Kirsty – So the scaffolds and then introduction in the first paragraph and then they're given feedback on all of that. So, they're given feedback on the examples that they put in the scaffolds and then they're given feedback on their introduction and their first paragraph. They're given then time during class to redevelop those and go into detail a little bit more find those gaps that they're missing. And then by the last task, which is towards the end of the year, they were then asked to finish forming their response and they’re asked to submit their fully composed essay in response to the question that they were given.
Jackie – Fantastic. So, they get the question at the end of the year nine, at the start of year 10 there's an introduction and the first paragraph and then they continue to get activities in class and feedback. And they continue to build on that until by the end of the year ten they submit a final essay. Yeah. Fantastic. Could you give us maybe an example of a work that you've used to be able to do this with your Stage 5 cohort and some of the questions that you might use to break down with them unpack with them?
Kirsty – So over the last few years we've been using the work Revelations. Again, this is a great work for kids to sink their teeth into. There is so much contextual information that's available that supports their understanding of what they're actually seeing. And if you don't want to study the whole work, it's also a work where you can watch in sections, so you could really undertake a strong level of analysis for one section of the work and get students to really delve into that, which is also a benefit of that work. Some of the things that we look at, obviously we start to look at what the work is about. So, looking at Alvin Ailey's interview and then some of that historical information that sits around his concepts for the work. And it's also a work that can still be placed in current day society, there are plenty of societal issues going on at the moment or particularly within the last 18 months that's still set Revelations as being quite a topical and relevant work. So, there is the ability to draw it into today's space in terms of the questions that you pose to the students.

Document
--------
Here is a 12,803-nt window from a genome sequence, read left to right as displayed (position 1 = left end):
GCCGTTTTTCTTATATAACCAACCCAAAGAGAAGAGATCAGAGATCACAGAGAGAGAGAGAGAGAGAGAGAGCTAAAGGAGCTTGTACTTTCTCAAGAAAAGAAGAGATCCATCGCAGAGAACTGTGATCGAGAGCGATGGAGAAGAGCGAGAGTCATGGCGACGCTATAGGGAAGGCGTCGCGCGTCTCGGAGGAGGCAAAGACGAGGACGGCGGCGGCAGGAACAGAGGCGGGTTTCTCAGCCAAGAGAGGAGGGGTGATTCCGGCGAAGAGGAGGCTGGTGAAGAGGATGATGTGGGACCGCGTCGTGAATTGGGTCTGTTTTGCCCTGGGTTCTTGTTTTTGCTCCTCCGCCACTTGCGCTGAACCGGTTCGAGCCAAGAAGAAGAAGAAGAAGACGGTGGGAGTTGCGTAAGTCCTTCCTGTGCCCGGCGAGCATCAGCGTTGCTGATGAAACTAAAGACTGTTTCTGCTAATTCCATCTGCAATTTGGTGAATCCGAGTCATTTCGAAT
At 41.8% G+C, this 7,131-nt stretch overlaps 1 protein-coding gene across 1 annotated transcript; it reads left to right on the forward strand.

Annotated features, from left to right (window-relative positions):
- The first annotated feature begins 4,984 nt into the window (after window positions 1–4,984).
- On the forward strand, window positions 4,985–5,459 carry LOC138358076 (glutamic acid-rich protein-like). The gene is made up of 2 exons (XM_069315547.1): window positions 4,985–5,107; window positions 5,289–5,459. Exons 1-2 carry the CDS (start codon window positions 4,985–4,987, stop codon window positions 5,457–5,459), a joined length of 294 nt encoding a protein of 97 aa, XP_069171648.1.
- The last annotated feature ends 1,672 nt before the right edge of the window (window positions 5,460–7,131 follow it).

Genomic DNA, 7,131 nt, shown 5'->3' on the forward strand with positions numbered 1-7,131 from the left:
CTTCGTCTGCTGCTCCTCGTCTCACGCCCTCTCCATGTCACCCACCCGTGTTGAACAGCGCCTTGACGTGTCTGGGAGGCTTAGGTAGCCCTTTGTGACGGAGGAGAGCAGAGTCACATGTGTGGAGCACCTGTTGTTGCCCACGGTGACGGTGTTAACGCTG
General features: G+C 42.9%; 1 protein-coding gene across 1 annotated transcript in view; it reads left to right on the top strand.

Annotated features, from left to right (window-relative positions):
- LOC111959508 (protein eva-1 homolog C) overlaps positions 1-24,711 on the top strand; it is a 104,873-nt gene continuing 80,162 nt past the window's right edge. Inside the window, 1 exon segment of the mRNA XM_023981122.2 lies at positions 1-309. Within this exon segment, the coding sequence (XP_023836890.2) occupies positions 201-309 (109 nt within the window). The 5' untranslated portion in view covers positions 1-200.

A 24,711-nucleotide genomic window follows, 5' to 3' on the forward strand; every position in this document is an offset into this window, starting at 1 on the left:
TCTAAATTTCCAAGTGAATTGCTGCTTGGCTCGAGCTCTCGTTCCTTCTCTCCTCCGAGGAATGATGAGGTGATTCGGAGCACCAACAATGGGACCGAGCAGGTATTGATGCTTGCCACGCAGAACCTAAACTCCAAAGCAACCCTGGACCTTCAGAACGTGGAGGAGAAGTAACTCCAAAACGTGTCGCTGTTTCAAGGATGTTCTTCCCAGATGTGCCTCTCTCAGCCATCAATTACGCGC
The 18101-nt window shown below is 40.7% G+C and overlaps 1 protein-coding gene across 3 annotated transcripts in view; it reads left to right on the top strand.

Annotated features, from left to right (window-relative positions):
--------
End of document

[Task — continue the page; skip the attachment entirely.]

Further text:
Jackie – Fantastic. And are the questions, are the essay questions, I guess sort of scaled back versions of what they might get in a HSC question or do you sort of make them up? I guess a lot of time would be spent in crafting the question given that they then use that same question for the whole year.
Kirsty – So I think it's really important. You're right, you do need to craft the question. You need to really pay attention to who your students are and what it is they're going to be able to gain from the task because it is a long task, essentially, it's going for a year. So, you're wanting to make it relevant and purposeful, you don't want to make it too easy. You still want to challenge them. But the challenge needs to be able to be achieved on various levels. So, you still need to be able to extend your higher order students and you still need to be able to cap it down a little bit for those students who are on that base level of knowledge and the scaffolding of the first task really allows all the students to gain access if you think very carefully about the question you're asking. But yes, the questions that I formed do have that same kind of feel as a HSC question. So, there's an explain or discuss at the start and then there's that one first part of the syllabus and then they're being asked to do something with it so that they're being asked to not only find the information but apply the information some way.
Jackie – Fantastic. Is this something that you only use for appreciation or is that ability to build it up over the year something that you also apply with composition or performance?